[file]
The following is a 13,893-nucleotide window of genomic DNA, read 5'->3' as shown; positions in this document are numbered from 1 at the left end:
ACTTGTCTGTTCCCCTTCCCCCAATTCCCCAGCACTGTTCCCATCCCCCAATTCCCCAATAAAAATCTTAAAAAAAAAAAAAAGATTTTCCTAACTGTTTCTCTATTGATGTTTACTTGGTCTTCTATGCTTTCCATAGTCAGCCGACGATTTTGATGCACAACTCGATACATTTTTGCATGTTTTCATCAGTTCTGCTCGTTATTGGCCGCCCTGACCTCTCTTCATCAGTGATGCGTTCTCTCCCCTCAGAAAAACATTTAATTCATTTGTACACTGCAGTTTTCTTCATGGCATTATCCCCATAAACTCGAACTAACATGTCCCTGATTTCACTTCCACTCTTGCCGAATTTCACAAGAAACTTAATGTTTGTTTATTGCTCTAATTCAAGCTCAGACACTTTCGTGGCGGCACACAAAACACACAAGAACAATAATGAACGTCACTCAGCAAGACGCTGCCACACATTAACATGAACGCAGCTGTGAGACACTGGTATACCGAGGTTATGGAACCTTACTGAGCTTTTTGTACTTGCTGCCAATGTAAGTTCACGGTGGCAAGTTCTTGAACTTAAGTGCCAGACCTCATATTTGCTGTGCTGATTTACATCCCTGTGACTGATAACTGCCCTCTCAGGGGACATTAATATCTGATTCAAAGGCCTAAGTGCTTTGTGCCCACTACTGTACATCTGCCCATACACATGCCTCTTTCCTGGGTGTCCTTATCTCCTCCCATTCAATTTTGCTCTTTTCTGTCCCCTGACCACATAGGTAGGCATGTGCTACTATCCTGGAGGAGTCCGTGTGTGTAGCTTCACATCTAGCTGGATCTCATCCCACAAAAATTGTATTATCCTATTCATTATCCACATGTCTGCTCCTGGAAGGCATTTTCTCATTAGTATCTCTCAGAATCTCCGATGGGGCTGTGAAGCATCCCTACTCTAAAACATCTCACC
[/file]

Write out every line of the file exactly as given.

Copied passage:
The following is a 13,893-nucleotide window of genomic DNA, read 5'->3' as shown; positions in this document are numbered from 1 at the left end:
ACTTGTCTGTTCCCCTTCCCCCAATTCCCCAGCACTGTTCCCATCCCCCAATTCCCCAATAAAAATCTTAAAAAAAAAAAAAAGATTTTCCTAACTGTTTCTCTATTGATGTTTACTTGGTCTTCTATGCTTTCCATAGTCAGCCGACGATTTTGATGCACAACTCGATACATTTTTGCATGTTTTCATCAGTTCTGCTCGTTATTGGCCGCCCTGACCTCTCTTCATCAGTGATGCGTTCTCTCCCCTCAGAAAAACATTTAATTCATTTGTACACTGCAGTTTTCTTCATGGCATTATCCCCATAAACTCGAACTAACATGTCCCTGATTTCACTTCCACTCTTGCCGAATTTCACAAGAAACTTAATGTTTGTTTATTGCTCTAATTCAAGCTCAGACACTTTCGTGGCGGCACACAAAACACACAAGAACAATAATGAACGTCACTCAGCAAGACGCTGCCACACATTAACATGAACGCAGCTGTGAGACACTGGTATACCGAGGTTATGGAACCTTACTGAGCTTTTTGTACTTGCTGCCAATGTAAGTTCACGGTGGCAAGTTCTTGAACTTAAGTGCCAGACCTCATATTTGCTGTGCTGATTTACATCCCTGTGACTGATAACTGCCCTCTCAGGGGACATTAATATCTGATTCAAAGGCCTAAGTGCTTTGTGCCCACTACTGTACATCTGCCCATACACATGCCTCTTTCCTGGGTGTCCTTATCTCCTCCCATTCAATTTTGCTCTTTTCTGTCCCCTGACCACATAGGTAGGCATGTGCTACTATCCTGGAGGAGTCCGTGTGTGTAGCTTCACATCTAGCTGGATCTCATCCCACAAAAATTGTATTATCCTATTCATTATCCACATGTCTGCTCCTGGAAGGCATTTTCTCATTAGTATCTCTCAGAATCTCCGATGGGGCTGTGAAGCATCCCTACTCTAAAACATCTCACC